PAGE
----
One might consider the topic for today’s gene-environment interactions a bit unusual: “exercise” in this case is “the environment”, and the response to this environmental signal is “the genes” in the signaling pathways that aid in bone formation and burning of adipose tissue.
Physical activity has been shown to benefit several metabolic disorders (e.g. obesity, diabetes, and fatty liver disease). Earlier studies suggest that exercise might prevent age-related bone loss. Loss of bone mass with age has significant socioeconomic and medical implications, because of heightened susceptibility to fractures. Osteopenia — and the more serious disorder osteoporosis — impair mobility, increase comorbidities, reduce quality of life, and can even shorten lifespan.
Evidence that an exercise program can prevent bone loss is somewhat controversial, in part because different types of physical activity affect the skeleton at distinct sites in different ways. Sclerostin (a local modulator of bone remodeling) is produced almost exclusively by osteocytes (bone cells that are formed when an osteoblast becomes embedded in the matrix that it has secreted) — which might be considered the ‘‘command and control’’ cells of the bone-remodeling unit. Osteocytes arise from mature osteoblasts (cells that secrete the matrix for bone formation), are imbedded in the cortical matrix, and comprise nearly 90% of the cellular composition of bone; therefore, osteocytes are thought to be transducers of mechanical signals arising from physical activity.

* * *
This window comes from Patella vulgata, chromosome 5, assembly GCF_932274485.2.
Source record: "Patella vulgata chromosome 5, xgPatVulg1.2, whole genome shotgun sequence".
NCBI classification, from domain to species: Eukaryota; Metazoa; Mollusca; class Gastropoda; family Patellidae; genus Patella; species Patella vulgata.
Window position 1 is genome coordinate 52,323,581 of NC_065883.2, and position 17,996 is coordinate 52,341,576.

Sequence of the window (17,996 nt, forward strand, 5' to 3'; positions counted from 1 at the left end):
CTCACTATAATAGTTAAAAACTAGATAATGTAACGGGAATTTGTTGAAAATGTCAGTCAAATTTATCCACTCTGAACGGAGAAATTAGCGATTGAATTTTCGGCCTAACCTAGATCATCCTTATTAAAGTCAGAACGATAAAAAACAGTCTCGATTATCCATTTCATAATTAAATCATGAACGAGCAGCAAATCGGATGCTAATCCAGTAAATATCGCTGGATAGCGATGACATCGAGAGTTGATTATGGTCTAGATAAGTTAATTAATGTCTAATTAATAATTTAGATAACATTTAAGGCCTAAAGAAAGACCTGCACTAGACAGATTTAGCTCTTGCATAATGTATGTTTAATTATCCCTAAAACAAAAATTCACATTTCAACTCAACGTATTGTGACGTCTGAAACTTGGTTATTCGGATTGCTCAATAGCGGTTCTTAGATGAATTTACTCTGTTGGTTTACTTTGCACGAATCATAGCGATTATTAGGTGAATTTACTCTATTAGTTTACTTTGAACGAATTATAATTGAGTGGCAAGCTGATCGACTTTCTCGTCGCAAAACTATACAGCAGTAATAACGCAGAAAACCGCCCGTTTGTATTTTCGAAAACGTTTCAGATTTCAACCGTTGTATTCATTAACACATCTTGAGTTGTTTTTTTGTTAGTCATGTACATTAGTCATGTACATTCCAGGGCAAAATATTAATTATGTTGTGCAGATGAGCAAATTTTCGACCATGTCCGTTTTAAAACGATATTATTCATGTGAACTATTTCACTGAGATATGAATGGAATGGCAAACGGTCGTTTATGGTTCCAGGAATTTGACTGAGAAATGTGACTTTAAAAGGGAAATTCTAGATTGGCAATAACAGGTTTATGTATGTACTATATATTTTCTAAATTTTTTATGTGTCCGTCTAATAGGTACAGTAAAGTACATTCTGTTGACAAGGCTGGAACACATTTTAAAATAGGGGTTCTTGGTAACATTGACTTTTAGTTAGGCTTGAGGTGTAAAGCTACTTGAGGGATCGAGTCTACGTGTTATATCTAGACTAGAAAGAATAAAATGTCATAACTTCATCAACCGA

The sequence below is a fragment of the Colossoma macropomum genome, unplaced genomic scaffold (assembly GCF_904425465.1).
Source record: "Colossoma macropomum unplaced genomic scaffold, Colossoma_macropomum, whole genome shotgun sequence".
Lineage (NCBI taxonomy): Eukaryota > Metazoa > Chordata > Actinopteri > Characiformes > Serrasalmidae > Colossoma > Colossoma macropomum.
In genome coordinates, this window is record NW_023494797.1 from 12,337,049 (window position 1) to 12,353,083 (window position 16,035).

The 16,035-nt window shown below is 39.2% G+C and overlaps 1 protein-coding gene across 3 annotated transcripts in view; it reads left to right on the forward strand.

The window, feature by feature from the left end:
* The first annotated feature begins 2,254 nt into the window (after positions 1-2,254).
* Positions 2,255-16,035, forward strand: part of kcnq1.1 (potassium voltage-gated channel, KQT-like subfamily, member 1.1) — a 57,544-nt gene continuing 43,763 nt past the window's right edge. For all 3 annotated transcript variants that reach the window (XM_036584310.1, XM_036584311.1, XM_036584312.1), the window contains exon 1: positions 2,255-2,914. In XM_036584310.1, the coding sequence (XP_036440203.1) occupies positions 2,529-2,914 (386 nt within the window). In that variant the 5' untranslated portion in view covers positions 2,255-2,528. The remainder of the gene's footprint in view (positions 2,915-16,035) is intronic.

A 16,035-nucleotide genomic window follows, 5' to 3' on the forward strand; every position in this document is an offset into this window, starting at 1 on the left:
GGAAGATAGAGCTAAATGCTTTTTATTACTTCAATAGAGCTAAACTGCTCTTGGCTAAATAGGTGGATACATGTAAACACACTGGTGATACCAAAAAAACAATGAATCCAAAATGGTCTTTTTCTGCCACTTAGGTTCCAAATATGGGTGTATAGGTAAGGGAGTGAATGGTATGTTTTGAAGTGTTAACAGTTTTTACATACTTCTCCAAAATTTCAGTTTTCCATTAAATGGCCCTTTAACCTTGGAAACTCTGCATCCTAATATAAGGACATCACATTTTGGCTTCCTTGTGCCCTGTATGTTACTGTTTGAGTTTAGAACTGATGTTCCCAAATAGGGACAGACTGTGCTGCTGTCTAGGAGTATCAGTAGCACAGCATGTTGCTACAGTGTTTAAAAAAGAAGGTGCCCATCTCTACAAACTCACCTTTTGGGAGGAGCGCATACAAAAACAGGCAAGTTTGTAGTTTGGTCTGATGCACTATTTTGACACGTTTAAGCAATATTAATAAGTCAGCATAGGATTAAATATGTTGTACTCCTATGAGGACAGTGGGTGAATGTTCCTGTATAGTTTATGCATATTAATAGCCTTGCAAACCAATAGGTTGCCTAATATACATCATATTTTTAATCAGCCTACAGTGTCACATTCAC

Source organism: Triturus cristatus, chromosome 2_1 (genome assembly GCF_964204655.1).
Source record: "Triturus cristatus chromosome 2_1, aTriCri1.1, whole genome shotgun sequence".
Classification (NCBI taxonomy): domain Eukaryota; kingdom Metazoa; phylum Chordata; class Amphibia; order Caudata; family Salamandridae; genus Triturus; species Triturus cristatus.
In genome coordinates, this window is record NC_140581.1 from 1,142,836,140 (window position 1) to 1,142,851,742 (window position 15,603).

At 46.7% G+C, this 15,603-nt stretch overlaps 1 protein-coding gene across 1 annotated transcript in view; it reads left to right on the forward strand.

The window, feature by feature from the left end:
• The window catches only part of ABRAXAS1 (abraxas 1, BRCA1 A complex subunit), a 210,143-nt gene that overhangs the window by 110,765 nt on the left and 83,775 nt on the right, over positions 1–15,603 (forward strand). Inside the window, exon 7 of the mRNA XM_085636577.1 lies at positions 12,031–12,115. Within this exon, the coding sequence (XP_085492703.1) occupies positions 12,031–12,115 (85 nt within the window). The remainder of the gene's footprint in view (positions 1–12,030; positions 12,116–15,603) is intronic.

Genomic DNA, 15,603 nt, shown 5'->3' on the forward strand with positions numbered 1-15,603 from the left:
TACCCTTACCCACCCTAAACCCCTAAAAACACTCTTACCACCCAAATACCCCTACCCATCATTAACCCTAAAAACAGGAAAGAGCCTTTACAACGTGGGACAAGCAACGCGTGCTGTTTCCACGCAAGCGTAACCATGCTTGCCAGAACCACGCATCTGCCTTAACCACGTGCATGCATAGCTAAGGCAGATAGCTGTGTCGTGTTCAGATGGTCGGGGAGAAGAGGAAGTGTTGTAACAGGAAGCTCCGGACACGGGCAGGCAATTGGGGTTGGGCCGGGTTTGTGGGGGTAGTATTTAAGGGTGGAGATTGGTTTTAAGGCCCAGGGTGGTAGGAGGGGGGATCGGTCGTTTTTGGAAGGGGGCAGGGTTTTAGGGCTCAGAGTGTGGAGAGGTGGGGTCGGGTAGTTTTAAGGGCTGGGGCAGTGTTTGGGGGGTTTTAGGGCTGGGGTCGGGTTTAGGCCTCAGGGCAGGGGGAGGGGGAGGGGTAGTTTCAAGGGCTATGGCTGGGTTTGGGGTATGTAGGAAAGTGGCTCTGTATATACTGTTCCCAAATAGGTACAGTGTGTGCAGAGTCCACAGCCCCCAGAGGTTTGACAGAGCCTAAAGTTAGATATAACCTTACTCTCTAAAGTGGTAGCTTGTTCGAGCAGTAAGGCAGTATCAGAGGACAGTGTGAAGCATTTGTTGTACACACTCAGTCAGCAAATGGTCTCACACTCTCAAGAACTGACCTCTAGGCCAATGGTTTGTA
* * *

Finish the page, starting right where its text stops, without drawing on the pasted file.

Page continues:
In turn, osteocytes — through an elaborate network of canaliculi — communicate with both osteoblasts and osteoclasts (cells that break down bone and are responsible for bone resorption), thereby regulating bone remodeling (under tight control). Emerging evidence suggests that osteocytes can also directly resorb bone during periods of excessive calcium demand, or after ovariectomy (removal of ovaries); therefore, osteocytes have become a prime target for treating osteoporosis with parathyroid hormone (PTH) and/or monoclonal anti-sclerostin antibodies. Anti-sclerostin antibodies increase bone mass dramatically in humans, but may also have cardiovascular side-effects that could limit their use in clinical practice.
Authors [see attached paper] demonstrate that IRISIN functions by binding to a subset of aV-integrin receptors to promote osteocyte survival and sclerostin secretion. Biophysical studies identified interacting surfaces between irisin and aV/b5 integrin. Chemical inhibition of the aV integrins blocks signaling and inhibits irisin’s function in osteocytes and adipocytes (fat cells). Irisin increases both osteocyte survival and production of sclerostin. Moreover, genetic deletion of the Fndc5 gene (encoding irisin) in C57BL/6 mice results in complete resistance — at the trabecular and cortical compartments — to bone loss caused by ovariectomy. Thus, these data identify the functioning receptor for irisin. These findings should facilitate future studies of irisin as a possible treatment for bone loss, as well as perhaps other tissues that respond to physical activity.
Cell 2o18; 175: 1756–1768